The real battle is against Monsanto, the USDA & FDA, and FOR our rights as consumers to know what is in the foods available to us. Applaud the efforts of Organic Valley and Stonyfield to create safe and healthy products for our families, but push for better so that is never compromised!

Take action, sign petitions, spread education and knowledge, and most importantly: Never. Give. Up.

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Food Fights: From Arsenic in Our Rice to Labeling GMOs — 27 Comments

    • It was truly my pleasure. I am so happy to know that there are people out there that are not content to sit by and let others create change. You are out there making things happen!

      Now to see an explosion of signed petitions would do my heart good!

  1. It is so hard to continue fighting when it seems like so many people are perfectly happy buying the garbage they call food in the grocery store! Thanks for taking the time to write this and educate people!

    • Hi Eryn, I am sorry to hear that you don’t believe the accuracy of my article, but there is room in this world for lots of opinions. I have actually read that blog from Whole Foods before, although it doesn’t appear to be working now (at least for me). I have updated this blog and would love to hear your thoughts.

      • Brenna:

        Thanks for your response. I appreciate the clarification. I can’t access the Whole Foods blog post right now either, which is weird since it was available earlier today. Regardless, you make some good points and I have a better understanding of where you’re coming from now. I think there are just different ways to interpret the actions that Whole Foods, Organic Valley and Stonyfield took.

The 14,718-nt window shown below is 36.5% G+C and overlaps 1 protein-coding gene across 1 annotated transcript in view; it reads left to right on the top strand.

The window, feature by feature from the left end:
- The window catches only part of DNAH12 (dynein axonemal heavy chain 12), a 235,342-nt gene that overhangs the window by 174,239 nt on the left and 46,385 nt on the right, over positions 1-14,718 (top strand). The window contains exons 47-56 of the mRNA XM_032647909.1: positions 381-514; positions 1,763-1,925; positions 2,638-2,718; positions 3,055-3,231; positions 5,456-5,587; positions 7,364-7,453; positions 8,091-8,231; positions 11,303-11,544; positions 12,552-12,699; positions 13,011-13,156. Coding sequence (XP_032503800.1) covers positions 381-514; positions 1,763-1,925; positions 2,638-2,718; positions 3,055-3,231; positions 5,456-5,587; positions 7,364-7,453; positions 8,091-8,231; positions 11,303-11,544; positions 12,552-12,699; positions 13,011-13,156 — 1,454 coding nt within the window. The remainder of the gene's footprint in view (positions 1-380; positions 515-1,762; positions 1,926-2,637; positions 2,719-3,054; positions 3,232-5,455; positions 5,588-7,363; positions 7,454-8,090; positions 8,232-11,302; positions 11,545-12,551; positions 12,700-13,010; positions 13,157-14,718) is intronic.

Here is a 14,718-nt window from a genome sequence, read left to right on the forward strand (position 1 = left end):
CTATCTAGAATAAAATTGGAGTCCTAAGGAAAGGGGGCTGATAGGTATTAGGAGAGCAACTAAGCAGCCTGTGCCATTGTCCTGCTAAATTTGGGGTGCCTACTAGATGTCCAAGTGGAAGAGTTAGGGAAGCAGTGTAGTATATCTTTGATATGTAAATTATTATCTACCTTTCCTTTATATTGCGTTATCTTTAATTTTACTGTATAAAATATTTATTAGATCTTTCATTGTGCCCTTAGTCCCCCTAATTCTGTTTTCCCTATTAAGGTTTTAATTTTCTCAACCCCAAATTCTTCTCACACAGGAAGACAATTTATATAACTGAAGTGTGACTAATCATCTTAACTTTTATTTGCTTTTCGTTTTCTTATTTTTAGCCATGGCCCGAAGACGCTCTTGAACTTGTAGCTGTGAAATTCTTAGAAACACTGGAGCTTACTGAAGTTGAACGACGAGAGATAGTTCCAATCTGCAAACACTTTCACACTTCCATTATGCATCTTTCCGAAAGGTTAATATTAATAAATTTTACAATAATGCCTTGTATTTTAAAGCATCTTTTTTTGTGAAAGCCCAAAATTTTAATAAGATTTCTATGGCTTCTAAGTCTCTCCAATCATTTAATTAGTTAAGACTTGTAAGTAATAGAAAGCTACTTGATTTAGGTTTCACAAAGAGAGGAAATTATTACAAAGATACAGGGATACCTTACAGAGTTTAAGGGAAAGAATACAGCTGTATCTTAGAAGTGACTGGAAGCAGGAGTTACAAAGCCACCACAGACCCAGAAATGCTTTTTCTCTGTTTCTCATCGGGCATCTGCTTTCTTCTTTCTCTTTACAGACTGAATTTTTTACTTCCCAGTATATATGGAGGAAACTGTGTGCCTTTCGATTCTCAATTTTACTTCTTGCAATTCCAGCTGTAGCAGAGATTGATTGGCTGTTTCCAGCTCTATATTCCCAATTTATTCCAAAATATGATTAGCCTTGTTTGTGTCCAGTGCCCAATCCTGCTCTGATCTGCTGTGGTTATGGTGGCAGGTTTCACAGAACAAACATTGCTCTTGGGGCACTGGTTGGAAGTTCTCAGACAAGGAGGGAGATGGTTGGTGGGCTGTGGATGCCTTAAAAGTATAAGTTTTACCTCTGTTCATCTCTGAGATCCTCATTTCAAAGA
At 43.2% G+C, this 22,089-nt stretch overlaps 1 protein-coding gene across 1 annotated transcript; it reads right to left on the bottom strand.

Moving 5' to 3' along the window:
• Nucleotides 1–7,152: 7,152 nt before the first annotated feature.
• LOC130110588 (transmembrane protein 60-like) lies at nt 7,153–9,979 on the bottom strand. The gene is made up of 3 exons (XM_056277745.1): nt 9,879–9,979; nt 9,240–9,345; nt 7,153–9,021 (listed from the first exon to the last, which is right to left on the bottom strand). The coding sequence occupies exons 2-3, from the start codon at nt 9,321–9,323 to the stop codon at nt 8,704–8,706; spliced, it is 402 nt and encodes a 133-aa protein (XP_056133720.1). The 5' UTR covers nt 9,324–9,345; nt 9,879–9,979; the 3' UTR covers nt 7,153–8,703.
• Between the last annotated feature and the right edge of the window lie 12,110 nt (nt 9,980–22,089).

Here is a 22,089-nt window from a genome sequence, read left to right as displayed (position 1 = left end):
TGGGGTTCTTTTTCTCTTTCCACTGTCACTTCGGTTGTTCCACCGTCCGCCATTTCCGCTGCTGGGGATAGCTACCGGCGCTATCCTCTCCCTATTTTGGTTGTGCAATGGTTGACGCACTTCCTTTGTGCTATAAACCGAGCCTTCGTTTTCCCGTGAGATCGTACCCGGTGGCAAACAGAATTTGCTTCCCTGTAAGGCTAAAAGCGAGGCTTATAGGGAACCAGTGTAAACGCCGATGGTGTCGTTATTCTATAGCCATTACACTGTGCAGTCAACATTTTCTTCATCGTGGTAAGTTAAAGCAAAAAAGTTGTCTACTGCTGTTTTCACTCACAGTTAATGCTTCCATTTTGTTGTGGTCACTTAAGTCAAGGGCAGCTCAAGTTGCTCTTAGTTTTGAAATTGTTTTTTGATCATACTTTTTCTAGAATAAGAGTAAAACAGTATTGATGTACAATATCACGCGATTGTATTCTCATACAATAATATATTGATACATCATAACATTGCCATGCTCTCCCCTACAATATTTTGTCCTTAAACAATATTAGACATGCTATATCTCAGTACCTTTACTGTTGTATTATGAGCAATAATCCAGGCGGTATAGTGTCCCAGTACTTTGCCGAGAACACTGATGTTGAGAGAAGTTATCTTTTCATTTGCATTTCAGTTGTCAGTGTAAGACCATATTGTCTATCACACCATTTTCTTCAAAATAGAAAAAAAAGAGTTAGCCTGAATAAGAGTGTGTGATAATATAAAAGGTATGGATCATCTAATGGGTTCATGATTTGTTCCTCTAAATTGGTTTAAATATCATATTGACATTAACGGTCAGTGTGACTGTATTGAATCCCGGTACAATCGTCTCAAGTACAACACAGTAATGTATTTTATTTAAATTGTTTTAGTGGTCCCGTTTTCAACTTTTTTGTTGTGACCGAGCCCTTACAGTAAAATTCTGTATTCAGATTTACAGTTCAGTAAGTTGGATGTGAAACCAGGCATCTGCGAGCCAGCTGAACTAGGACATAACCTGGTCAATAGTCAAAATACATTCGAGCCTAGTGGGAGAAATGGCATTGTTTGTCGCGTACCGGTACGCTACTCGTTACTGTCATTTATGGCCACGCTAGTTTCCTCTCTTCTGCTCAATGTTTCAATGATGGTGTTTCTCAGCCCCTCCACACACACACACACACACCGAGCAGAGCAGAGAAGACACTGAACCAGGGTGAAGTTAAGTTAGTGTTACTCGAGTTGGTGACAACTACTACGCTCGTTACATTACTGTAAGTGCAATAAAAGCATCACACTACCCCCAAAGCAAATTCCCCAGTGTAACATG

eryn recently posted..What do you eat?

        • I agree that there are lots of ways to interpret actions (and words!). I appreciate you taking the time to come back and share your thoughts with me. I can only hope that we can all (consumers, corporations, bloggers) continue to work for the best world we can have and work in good faith to get there. :)

  2. Thanks for this detailed article, Brenna. I agree that there are many things left undone to protect consumers, and that it is crucial for us to contact our representatives to let our voices be heard on these issues that should have been dealt with years ago. I’ve signed the petition, thanks for putting this on your site!
    Susan P recently posted..15 Companies That Make Natural Lipsticks

  3. Shared and calling now. Thank you for putting this out there. We are entitled to eat food that God intended for us to eat not food that was created in a laboratory! I just don’t understand how the American people have let it go this far. They have been so brain washed that they don’t even know what is good for them.

    Morgan Dragonwillow (@MDragonwillow) recently posted..Fantasy Fiction Writing Contest I – Day 17